Why have the national media and pollsters avoiding New Hampshire?
In 2008, after polling behind Hillary Clinton in New Hampshire for about 360 of the previous 365 days, Barack Obama finished behind Clinton in the New Hampshire primary. The result was shocking to people who viewed the race only in the context of the week between the Iowa Caucuses and the New Hampshire primary, with some even suggesting fraud. There was no fraud, it was just what had been a solid Hillary lead for a year shrinking to a few points due to Obama’s momentum out of Iowa, with the votes distributed much like they were between Kerry & Dean.
The polling right after Iowa showed Obama surging. When he didn’t, pollsters were confused and even a bit embarrassed. The more scrupulous went back to their data and tried to figure out what went wrong. There was no single accepted answer, but rather a grab bag of partial explanations: Obama’s performance in the debate between Iowa and New Hampshire, Clinton’s tears in New Hampshire, independents who leaned toward Obama deciding to hedge their bets and shifting to the Republican primary to vote for McCain, and one I’m partial to, that the targeted field effort by EMILY’s List, AFSCME and the American Federation of Teachers helped Clinton over-perform among women voters.
While there were plenty of reasonable explanations for why methodologically sound polls could not predict the final results, New Hampshire gave polling a public black eye. It shouldn’t have; the generally low quality of most public polls didn’t begin in January 2008. But one has to wonder if national media has decided against putting their names–and thus, their reputations–on polls that they could worry would be wrong and again discredit their results. Based on the run-up to today’s New Hampshire primary, it looks that way.
In 2008, according to the Real Clear Politics poll tracker, there were 25 polls of the New Hampshire Republican primary that were in the field on January 1 or later. [For this discussion I’m not including Rasmussen, whose reputation does not warrant it being considered a professional and reliable pollster.] These 25 polls were conducted by 11 different pollsters, 8 of whom–American Research Group, Zogby, Marist, Fox, Strategic Vision, Gallup, Research 2000 and Mason-Dixon–were firms that did polling around the country. The remaining three–Suffolk, University of New Hampshire and Franklin Pierce–poll primarily in New England.
Now, if you closely follow polling, you’re probably objecting to this list of “reputable” pollsters. You should, as several have dubious reputations. ARG is a mystery firm. They never release data, crosstabs, information on who pays for their polls or anything else. Zogby has a poor reputation among pollsters, both for quality of work and for not revealing potential conflicts of interest. Strategic Vision was pretty much run out of business after being exposed by Nate Silver. And Research2000, which was paid to poll for the Concord Monitor, was also exposed as a fraud.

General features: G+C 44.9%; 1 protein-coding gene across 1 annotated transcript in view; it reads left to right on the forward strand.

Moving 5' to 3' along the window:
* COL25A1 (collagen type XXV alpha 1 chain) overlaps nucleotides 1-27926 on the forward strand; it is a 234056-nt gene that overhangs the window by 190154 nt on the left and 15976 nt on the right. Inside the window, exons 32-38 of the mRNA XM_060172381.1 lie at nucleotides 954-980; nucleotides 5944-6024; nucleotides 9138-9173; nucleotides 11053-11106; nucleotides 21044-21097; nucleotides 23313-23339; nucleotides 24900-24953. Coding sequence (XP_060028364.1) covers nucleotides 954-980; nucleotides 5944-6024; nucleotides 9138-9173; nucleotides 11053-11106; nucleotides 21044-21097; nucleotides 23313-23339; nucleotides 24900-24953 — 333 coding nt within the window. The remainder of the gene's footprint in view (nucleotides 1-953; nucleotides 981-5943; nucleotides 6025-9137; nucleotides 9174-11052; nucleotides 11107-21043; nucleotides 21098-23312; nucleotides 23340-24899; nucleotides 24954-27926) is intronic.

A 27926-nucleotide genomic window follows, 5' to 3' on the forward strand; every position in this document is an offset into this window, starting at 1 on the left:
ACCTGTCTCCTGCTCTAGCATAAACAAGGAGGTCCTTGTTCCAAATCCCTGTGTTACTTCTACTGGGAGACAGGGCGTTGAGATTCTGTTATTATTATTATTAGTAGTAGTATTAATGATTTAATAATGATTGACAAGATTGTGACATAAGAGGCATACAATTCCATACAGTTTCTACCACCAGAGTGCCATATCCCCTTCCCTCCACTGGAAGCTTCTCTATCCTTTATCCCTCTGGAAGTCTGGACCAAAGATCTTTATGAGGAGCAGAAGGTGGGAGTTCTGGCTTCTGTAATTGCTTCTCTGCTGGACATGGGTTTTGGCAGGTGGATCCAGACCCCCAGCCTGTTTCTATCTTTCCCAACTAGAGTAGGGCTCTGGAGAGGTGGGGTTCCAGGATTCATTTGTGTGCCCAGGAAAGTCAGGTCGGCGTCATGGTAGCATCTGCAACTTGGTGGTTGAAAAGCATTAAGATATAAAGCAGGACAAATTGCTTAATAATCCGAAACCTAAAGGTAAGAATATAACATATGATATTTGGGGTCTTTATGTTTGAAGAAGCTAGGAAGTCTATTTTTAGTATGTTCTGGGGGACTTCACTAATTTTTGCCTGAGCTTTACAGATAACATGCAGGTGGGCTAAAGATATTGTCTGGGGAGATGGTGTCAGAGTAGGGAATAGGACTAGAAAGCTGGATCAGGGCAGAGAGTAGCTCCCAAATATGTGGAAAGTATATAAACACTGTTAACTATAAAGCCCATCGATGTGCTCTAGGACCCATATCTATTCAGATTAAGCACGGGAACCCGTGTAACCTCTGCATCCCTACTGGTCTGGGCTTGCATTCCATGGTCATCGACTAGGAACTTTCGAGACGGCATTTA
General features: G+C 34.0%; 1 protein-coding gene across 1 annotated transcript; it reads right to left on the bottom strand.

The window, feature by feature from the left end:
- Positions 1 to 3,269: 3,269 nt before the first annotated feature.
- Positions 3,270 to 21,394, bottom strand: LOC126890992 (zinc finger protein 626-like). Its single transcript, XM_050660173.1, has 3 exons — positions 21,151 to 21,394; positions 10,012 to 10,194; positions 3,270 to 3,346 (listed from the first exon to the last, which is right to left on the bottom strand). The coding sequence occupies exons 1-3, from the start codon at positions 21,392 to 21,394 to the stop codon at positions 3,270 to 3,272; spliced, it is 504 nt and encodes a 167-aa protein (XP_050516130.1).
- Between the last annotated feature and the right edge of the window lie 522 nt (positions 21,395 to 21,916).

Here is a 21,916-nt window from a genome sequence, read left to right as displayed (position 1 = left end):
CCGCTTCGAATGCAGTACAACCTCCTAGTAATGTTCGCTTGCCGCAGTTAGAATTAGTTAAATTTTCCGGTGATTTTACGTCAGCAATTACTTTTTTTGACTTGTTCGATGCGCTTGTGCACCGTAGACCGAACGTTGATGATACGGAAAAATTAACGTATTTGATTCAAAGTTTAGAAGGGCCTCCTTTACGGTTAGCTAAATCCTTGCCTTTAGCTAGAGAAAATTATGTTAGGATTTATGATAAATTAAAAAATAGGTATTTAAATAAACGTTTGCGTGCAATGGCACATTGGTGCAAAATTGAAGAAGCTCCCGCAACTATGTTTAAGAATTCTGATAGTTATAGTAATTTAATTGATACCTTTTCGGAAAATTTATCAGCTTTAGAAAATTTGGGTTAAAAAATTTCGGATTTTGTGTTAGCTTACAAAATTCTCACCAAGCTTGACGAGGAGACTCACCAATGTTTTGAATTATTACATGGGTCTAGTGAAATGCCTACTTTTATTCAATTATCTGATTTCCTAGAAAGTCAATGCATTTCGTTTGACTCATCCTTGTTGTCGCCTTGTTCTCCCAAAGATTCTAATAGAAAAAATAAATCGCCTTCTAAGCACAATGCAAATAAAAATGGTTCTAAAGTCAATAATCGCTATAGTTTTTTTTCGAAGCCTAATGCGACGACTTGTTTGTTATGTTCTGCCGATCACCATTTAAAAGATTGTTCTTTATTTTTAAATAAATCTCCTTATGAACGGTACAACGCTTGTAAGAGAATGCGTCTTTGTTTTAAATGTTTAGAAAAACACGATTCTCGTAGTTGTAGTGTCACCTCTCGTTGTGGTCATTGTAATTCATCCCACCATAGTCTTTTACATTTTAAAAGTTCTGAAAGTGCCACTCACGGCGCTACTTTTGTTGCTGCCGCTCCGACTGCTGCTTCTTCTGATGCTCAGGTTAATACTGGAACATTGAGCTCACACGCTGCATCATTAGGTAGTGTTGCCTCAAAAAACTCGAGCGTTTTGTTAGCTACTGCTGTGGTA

So, we see one reason why “the polls” were wrong in 2008: a bunch of them were by crappy pollsters, most likely because media outlets liked having poll numbers but didn’t like paying the cost of a real poll by a serious pollster. A few of these firms–ARG, JZ Analytics (a spinoff of Zogby run by a Jonathan Zogby, presumably the son of John Zogby)–are back this year providing numbers (unreliable though they may be). Marist is back, this year for NBC. But Mason-Dixon hasn’t polled NH since October, and Fox and Gallup haven’t polled it at all.
In addition to the national pollsters, the national media haven’t sponsored as many late polls of NH as in 2008. Reuters, C-Span, CNN, Fox & USA Today all sponsored polls in 2008 but not in 2012. Among national media only NBC and (the also dubious) Washington Times have sponsored 2012 polls (the Washington Times using the Zogby spinoff).
In addition to having fewer national media sponsors, in 2012 there are simply fewer polls; after 25 January polls in 2008, this time there have only been 13. Of those thirteen, over half have been by one pollster, Suffolk. And there are also fewer national pollsters. Other than JZ Analytics, ARG, and Marist, Public Policy Polling–which didn’t poll New Hampshire in 2008–is the only national pollster to release a January poll.
Despite having fewer polls from pollsters with sound national reputations, it’s possible the polling we’ve seen from New Hampshire will be consistent with tonight’s results. But if not, it may be because national media companies and national pollsters–for cost cutting reasons, or maybe to avoid embarrassment–decided to not poll the New Hampshire primary.